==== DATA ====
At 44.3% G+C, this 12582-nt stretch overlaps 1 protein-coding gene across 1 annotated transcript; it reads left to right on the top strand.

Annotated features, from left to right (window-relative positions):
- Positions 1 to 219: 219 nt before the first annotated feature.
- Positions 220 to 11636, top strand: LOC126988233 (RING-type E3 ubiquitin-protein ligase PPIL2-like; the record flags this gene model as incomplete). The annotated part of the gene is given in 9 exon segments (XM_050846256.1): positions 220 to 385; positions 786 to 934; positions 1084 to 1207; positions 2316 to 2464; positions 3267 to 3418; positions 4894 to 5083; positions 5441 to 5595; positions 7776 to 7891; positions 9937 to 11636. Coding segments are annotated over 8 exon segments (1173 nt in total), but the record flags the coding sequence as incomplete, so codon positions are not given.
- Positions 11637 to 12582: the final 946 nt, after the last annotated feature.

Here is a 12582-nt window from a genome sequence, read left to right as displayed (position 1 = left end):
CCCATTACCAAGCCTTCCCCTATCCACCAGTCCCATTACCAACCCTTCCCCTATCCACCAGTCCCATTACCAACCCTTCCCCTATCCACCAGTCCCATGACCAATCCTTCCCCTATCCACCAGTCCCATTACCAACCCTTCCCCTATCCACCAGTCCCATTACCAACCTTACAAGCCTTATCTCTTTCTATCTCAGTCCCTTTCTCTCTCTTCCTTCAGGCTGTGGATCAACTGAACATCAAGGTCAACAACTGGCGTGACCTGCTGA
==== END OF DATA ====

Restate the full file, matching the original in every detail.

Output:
At 44.3% G+C, this 12582-nt stretch overlaps 1 protein-coding gene across 1 annotated transcript; it reads left to right on the top strand.

Annotated features, from left to right (window-relative positions):
- Positions 1 to 219: 219 nt before the first annotated feature.
- Positions 220 to 11636, top strand: LOC126988233 (RING-type E3 ubiquitin-protein ligase PPIL2-like; the record flags this gene model as incomplete). The annotated part of the gene is given in 9 exon segments (XM_050846256.1): positions 220 to 385; positions 786 to 934; positions 1084 to 1207; positions 2316 to 2464; positions 3267 to 3418; positions 4894 to 5083; positions 5441 to 5595; positions 7776 to 7891; positions 9937 to 11636. Coding segments are annotated over 8 exon segments (1173 nt in total), but the record flags the coding sequence as incomplete, so codon positions are not given.
- Positions 11637 to 12582: the final 946 nt, after the last annotated feature.

Here is a 12582-nt window from a genome sequence, read left to right as displayed (position 1 = left end):
CCCATTACCAAGCCTTCCCCTATCCACCAGTCCCATTACCAACCCTTCCCCTATCCACCAGTCCCATTACCAACCCTTCCCCTATCCACCAGTCCCATGACCAATCCTTCCCCTATCCACCAGTCCCATTACCAACCCTTCCCCTATCCACCAGTCCCATTACCAACCTTACAAGCCTTATCTCTTTCTATCTCAGTCCCTTTCTCTCTCTTCCTTCAGGCTGTGGATCAACTGAACATCAAGGTCAACAACTGGCGTGACCTGCTGA